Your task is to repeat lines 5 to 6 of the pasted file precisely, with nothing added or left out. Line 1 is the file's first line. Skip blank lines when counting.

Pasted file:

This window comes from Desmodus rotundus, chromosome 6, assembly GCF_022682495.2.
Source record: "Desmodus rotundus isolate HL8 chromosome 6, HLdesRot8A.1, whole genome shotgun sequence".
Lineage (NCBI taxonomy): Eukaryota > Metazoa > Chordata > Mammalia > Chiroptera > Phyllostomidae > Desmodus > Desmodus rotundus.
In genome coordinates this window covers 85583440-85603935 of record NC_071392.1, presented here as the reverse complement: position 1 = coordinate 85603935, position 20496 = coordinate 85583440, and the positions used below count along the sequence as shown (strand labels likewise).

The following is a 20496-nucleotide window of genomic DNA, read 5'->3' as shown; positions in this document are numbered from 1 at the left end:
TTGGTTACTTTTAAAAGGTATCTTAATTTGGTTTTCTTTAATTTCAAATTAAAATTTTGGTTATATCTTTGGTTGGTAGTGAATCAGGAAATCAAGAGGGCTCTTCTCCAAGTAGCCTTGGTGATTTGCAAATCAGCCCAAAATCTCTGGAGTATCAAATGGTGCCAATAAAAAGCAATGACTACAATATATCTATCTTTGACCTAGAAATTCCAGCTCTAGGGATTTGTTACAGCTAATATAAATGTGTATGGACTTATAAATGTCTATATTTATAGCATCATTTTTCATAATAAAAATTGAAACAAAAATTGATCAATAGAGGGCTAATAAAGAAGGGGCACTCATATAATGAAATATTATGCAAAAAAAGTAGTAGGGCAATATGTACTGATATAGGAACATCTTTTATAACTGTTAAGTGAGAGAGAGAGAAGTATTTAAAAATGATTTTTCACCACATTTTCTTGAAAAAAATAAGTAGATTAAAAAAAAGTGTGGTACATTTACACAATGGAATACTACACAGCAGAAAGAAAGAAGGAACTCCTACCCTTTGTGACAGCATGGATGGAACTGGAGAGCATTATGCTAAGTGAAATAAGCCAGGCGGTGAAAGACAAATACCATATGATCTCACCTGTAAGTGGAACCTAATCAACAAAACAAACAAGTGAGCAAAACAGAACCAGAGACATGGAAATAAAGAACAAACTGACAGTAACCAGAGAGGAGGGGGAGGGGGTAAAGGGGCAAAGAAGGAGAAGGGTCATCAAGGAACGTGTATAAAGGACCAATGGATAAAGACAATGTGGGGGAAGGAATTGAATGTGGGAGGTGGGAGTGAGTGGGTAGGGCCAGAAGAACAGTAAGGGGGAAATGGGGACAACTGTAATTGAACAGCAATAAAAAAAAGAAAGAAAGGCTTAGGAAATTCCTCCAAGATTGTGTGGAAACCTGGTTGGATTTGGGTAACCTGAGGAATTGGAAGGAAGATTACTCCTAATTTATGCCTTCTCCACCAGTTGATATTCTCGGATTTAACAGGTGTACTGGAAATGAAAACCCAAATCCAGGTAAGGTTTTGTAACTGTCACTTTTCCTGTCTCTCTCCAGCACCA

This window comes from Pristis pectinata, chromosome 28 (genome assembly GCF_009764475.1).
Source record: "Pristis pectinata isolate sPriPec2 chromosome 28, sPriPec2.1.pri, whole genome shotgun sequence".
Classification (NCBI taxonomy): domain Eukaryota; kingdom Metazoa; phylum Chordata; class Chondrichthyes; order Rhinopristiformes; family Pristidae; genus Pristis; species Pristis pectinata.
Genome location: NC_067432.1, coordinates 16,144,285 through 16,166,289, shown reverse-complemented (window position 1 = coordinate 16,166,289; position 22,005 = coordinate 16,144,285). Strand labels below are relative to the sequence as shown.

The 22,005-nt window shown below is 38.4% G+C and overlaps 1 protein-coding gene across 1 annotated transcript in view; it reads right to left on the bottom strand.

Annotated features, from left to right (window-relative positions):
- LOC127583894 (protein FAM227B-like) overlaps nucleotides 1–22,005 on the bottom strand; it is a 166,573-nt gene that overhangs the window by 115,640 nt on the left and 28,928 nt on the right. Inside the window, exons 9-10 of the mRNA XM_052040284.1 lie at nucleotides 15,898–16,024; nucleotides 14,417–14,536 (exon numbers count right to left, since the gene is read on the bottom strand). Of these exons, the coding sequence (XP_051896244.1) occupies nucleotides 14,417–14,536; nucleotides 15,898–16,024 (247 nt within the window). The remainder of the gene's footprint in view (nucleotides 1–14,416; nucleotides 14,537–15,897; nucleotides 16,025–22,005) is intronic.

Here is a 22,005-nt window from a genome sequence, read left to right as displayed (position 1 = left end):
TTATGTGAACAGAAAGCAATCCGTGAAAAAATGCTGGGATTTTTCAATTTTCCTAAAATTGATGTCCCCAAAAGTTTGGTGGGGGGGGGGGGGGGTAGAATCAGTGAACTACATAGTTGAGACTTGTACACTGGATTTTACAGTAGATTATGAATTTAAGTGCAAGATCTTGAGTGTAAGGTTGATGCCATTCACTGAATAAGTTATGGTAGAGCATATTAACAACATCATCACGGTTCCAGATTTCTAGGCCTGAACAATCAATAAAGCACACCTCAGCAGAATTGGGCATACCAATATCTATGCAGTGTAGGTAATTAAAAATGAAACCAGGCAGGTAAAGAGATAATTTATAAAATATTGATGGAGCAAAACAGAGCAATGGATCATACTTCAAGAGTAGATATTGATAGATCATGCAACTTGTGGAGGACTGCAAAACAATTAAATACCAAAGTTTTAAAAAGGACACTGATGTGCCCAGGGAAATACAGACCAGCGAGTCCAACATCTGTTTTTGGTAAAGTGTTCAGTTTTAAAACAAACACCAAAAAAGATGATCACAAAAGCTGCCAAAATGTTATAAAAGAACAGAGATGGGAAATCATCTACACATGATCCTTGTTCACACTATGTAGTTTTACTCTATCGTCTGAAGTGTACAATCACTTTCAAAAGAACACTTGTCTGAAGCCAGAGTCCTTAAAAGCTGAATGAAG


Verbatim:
The following is a 20496-nucleotide window of genomic DNA, read 5'->3' as shown; positions in this document are numbered from 1 at the left end:
TTGGTTACTTTTAAAAGGTATCTTAATTTGGTTTTCTTTAATTTCAAATTAAAATTTTGGTTATATCTTTGGTTGGTAGTGAATCAGGAAATCAAGAGGGCTCTTCTCCAAGTAGCCTTGGTGATTTGCAAATCAGCCCAAAATCTCTGGAGTATCAAATGGTGCCAATAAAAAGCAATGACTACAATATATCTATCTTTGACCTAGAAATTCCAGCTCTAGGGATTTGTTACAGCTAATATAAATGTGTATGGACTTATAAATGTCTATATTTATAGCATCATTTTTCATAATAAAAATTGAAACAAAAATTGATCAATAGAGGGCTAATAAAGAAGGGGCACTCATATAATGAAATATTATGCAAAAAAAGTAGTAGGGCAATATGTACTGATATAGGAACATCTTTTATAACTGTTAAGTGAGAGAGAGAGAAGTATTTAAAAATGATTTTTCACCACATTTTCTTGAAAAAAATAAGTAGATTAAAAAAAAGTGTGGTACATTTACACAATGGAATACTACACAGCAGAAAGAAAGAAGGAACTCCTACCCTTTGTGACAGCATGGATGGAACTGGAGAGCATTATGCTAAGTGAAATAAGCCAGGCGGTGAAAGACAAATACCATATGATCTCACCTGTAAGTGGAACCTAATCAACAAAACAAACAAGTGAGCAAAACAGAACCAGAGACATGGAAATAAAGAACAAACTGACAGTAACCAGAGAGGAGGGGGAGGGGGTAAAGGGGCAAAGAAGGAGAAGGGTCATCAAGGAACGTGTATAAAGGACCAATGGATAAAGACAATGTGGGGGAAGGAATTGAATGTGGGAGGTGGGAGTGAGTGGGTAGGGCCAGAAGAACAGTAAGGGGGAAATGGGGACAACTGTAATTGAACAGCAATAAAAAAAAGAAAGAAAGGCTTAGGAAATTCCTCCAAGATTGTGTGGAAACCTGGTTGGATTTGGGTAACCTGAGGAATTGGAAGGAAGATTACTCCTAATTTATGCCTTCTCCACCAGTTGATATTCTCGGATTTAACAGGTGTACTGGAAATGAAAACCCAAATCCAGGTAAGGTTTTGTAACTGTCACTTTTCCTGTCTCTCTCCAGCACCA